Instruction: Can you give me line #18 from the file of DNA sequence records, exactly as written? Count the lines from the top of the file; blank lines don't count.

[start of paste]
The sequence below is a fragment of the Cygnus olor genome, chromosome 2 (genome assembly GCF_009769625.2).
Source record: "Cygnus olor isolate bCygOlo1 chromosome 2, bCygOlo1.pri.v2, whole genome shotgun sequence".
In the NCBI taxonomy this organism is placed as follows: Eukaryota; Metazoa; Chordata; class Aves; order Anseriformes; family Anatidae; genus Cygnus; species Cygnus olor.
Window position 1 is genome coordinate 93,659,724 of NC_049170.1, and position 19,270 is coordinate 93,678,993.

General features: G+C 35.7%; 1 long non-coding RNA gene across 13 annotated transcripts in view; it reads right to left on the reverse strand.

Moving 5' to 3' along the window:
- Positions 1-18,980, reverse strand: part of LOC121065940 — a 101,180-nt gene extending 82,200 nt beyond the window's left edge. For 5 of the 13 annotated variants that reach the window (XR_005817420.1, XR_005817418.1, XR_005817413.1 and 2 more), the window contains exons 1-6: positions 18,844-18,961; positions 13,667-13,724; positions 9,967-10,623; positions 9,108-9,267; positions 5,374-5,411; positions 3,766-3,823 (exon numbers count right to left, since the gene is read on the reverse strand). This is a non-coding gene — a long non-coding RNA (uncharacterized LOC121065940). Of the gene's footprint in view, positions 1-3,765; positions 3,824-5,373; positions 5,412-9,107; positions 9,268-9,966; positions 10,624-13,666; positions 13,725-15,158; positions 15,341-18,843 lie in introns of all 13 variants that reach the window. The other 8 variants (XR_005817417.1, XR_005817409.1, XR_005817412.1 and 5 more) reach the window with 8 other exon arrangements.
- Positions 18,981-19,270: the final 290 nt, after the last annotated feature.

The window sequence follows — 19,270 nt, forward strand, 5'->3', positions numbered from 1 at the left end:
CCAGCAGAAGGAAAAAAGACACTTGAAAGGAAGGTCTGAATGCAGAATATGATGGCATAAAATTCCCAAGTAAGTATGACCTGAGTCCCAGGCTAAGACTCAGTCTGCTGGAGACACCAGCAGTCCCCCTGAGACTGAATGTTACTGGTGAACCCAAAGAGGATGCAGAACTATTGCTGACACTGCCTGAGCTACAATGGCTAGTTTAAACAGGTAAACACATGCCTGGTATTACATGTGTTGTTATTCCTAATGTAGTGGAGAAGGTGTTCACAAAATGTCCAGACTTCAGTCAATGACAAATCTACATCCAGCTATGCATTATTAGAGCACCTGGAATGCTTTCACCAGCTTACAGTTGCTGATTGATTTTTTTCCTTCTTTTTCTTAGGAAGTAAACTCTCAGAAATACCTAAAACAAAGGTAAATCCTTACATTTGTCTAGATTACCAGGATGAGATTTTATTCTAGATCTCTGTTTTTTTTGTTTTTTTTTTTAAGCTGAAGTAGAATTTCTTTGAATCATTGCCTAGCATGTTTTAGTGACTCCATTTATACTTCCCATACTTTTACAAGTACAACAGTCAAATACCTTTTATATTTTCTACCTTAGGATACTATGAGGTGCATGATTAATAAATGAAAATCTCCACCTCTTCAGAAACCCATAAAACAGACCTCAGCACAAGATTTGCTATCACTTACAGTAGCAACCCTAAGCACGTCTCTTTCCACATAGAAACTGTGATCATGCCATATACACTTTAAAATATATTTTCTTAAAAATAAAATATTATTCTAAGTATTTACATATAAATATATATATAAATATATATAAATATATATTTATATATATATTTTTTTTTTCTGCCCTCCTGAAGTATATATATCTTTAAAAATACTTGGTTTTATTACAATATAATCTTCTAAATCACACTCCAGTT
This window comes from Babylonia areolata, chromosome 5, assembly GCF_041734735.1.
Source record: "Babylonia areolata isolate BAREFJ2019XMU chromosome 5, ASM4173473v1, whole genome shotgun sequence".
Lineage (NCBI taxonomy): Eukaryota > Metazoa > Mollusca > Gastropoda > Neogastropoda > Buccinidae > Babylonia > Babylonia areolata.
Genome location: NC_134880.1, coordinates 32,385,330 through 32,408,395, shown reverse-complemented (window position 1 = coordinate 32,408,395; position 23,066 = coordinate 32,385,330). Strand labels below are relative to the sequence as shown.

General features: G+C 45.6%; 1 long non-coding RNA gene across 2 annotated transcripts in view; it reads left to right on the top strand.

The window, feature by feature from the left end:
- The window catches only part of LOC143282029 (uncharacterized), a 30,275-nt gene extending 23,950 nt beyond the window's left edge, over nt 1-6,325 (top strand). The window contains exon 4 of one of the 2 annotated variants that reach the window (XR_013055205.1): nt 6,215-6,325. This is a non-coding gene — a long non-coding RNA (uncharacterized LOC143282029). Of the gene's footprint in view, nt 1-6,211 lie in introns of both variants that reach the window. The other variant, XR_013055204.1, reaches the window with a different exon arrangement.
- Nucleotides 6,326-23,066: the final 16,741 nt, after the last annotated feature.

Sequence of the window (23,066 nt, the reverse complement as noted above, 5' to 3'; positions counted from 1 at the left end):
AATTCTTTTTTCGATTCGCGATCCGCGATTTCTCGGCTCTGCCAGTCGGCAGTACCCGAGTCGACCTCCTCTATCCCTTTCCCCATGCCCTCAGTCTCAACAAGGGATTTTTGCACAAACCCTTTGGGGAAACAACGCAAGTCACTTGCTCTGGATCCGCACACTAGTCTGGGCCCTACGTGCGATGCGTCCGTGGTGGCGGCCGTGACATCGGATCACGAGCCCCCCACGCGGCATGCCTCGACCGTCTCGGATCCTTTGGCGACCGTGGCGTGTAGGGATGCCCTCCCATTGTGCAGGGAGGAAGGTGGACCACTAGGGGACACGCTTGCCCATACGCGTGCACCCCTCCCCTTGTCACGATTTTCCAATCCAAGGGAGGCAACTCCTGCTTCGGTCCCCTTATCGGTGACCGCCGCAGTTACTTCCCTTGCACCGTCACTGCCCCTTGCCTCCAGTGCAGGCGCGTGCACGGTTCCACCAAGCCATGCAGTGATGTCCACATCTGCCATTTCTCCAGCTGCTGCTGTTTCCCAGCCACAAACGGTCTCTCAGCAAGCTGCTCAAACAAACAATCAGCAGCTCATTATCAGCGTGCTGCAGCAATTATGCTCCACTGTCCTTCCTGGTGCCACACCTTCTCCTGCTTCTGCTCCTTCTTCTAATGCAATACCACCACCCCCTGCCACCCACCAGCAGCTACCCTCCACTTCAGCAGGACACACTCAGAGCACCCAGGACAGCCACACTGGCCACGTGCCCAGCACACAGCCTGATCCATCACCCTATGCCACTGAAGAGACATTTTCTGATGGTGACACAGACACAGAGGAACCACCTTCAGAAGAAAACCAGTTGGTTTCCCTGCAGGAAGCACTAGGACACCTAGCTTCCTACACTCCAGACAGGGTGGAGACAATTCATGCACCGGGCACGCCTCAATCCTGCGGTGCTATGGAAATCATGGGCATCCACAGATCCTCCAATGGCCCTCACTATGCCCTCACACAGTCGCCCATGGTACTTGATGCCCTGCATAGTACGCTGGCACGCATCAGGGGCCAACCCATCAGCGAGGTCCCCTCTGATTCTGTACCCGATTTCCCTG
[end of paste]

- Nucleotides 6,326-23,066: the final 16,741 nt, after the last annotated feature.